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Turnaround silences burgeoning party

CHICAGO -- Chicago Cubs supporters showed up for a nightlong party at Wrigley Field on Tuesday, only to have their raucous celebration snuffed by a stunning late-inning rally that left them cursing a fellow fan.

In a sudden eighth-inning turnaround, the Florida Marlins took
advantage of left fielder Moises Alou's run-in with a fan on a foul
fly and an error by shortstop Alex Gonzalez to score eight runs in
an 8-3 victory, forcing the NL championship series to a Game 7.

People, who minutes earlier were dancing and singing the praises
of the Cubs, suddenly turned their wrath on the fan who grabbed for
the fly ball just as Alou attempted to catch it. Obscene chants
echoed from inside the stadium and from the surrounding streets,
where thousands gathered to celebrate what they hoped would be the
Cubs' first trip to the World Series since 1945.

Ballpark guards escorted the man, who was wearing a Cubs hat,
from his seat along the low outfield wall and into a security
office as the game ended. He covered his face with a sweater as he
walked past fans who pelted him with cups of beer and shouted
obscenities. Some chanted "kill him."

Jim Cuthbert, 33, said he was sitting about 15 to 20 rows behind
the fan and was kicked out after approaching to berate him.

"My wife was hanging on to my arm. I was going nuts. That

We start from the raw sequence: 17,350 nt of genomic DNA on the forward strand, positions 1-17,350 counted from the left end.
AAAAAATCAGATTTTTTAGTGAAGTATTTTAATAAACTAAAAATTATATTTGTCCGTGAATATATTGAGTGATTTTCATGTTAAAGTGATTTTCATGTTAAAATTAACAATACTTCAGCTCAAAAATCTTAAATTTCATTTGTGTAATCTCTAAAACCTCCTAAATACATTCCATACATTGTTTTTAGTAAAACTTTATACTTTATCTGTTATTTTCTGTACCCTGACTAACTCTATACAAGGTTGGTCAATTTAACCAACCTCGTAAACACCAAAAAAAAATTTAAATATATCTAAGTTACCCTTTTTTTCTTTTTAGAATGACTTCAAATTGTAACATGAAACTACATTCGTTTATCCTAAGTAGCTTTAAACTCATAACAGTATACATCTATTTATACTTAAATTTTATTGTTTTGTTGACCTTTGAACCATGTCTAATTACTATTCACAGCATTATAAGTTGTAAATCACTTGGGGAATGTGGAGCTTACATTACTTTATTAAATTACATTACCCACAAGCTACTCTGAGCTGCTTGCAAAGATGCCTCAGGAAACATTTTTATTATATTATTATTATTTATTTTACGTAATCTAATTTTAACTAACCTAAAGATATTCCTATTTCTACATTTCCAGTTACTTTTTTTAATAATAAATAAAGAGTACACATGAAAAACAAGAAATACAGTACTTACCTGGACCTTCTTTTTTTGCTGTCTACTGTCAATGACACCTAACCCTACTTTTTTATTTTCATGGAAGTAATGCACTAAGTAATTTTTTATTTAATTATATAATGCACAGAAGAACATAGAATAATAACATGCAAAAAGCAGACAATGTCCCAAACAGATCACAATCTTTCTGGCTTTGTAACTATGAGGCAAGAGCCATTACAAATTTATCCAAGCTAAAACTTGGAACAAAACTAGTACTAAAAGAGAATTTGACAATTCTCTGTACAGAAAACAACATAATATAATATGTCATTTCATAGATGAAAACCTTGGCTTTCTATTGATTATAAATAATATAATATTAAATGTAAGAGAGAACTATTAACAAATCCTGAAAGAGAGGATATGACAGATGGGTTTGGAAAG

idiot. We were five outs away," Cuthbert said.

Fans outside the ballpark at first couldn't believe what they
were hearing on radios or watching on portable televisions.

"I hope he gets an escort out," said Mary Krueger of suburban
Niles, who watched the mishap on a portable TV while standing on
Waveland Avenue behind Wrigley's left-field wall. "One more night,
that's all."

But for other fans, the loss brought back fans' worst fears of
the Cubs' many previous late-season collapses.

"I've seen this movie before," said Torey Stern, 39, of
Chicago. "I saw it in '84 with the Padres, in '89 with the Giants
and in '98 with the Braves. The movie ends the same."

Earlier in the game, people jammed the many bars in the
Wrigleyville neighborhood surrounding the stadium and thousands
more packed the streets, waving signs, chanting and dancing. Some
bodysurfed across the crowd on Waveland Avenue.

Tony Kloss flew to Chicago on Tuesday morning from New Jersey
along with his two employees, even though they didn't have tickets.
The 27-year-old business owner said he watched the Cubs on TV as a
child and just wanted to be with the crowds outside.

"I love the crowd, I love Chicago," he said.

But the roar of cheers turned to groans as those outside learned
of the sudden change of fortunes. Some sat down in the street where
minutes earlier they had been jumping.

Fans began to stream outside of the stadium immediately after
the game, talking to friends on cellular phones about the defeat.

"Look at how silent everyone is," said Ray Shannon, 52, of
Brookfield, Wis., who watched the game from the rooftop of a nearby
building. "We were up on the roof high-fiving and pouring beers on
guys and suddenly somebody turns the lights out. It's shock
theater."